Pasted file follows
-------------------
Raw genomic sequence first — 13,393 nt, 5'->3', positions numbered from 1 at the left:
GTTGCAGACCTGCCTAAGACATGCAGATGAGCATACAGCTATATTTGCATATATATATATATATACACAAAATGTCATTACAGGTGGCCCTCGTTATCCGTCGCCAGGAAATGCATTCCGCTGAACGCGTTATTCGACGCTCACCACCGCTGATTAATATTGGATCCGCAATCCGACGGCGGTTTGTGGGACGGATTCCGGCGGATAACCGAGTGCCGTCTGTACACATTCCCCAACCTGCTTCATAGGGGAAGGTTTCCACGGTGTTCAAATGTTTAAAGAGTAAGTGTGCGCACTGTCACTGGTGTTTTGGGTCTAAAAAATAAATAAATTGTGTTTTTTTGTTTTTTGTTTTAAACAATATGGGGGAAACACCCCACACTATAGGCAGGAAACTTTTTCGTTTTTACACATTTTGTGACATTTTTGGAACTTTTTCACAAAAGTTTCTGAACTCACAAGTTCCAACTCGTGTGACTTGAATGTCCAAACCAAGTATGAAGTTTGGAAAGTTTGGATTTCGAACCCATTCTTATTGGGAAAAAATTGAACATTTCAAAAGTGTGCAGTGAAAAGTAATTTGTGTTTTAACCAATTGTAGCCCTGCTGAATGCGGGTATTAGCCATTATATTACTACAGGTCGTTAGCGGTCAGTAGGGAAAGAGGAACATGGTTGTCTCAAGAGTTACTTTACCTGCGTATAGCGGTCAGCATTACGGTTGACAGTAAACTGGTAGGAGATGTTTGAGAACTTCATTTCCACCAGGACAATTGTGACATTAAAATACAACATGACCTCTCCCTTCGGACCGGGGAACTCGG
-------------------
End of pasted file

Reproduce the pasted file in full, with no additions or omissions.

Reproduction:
Raw genomic sequence first — 13,393 nt, 5'->3', positions numbered from 1 at the left:
GTTGCAGACCTGCCTAAGACATGCAGATGAGCATACAGCTATATTTGCATATATATATATATATACACAAAATGTCATTACAGGTGGCCCTCGTTATCCGTCGCCAGGAAATGCATTCCGCTGAACGCGTTATTCGACGCTCACCACCGCTGATTAATATTGGATCCGCAATCCGACGGCGGTTTGTGGGACGGATTCCGGCGGATAACCGAGTGCCGTCTGTACACATTCCCCAACCTGCTTCATAGGGGAAGGTTTCCACGGTGTTCAAATGTTTAAAGAGTAAGTGTGCGCACTGTCACTGGTGTTTTGGGTCTAAAAAATAAATAAATTGTGTTTTTTTGTTTTTTGTTTTAAACAATATGGGGGAAACACCCCACACTATAGGCAGGAAACTTTTTCGTTTTTACACATTTTGTGACATTTTTGGAACTTTTTCACAAAAGTTTCTGAACTCACAAGTTCCAACTCGTGTGACTTGAATGTCCAAACCAAGTATGAAGTTTGGAAAGTTTGGATTTCGAACCCATTCTTATTGGGAAAAAATTGAACATTTCAAAAGTGTGCAGTGAAAAGTAATTTGTGTTTTAACCAATTGTAGCCCTGCTGAATGCGGGTATTAGCCATTATATTACTACAGGTCGTTAGCGGTCAGTAGGGAAAGAGGAACATGGTTGTCTCAAGAGTTACTTTACCTGCGTATAGCGGTCAGCATTACGGTTGACAGTAAACTGGTAGGAGATGTTTGAGAACTTCATTTCCACCAGGACAATTGTGACATTAAAATACAACATGACCTCTCCCTTCGGACCGGGGAACTCGG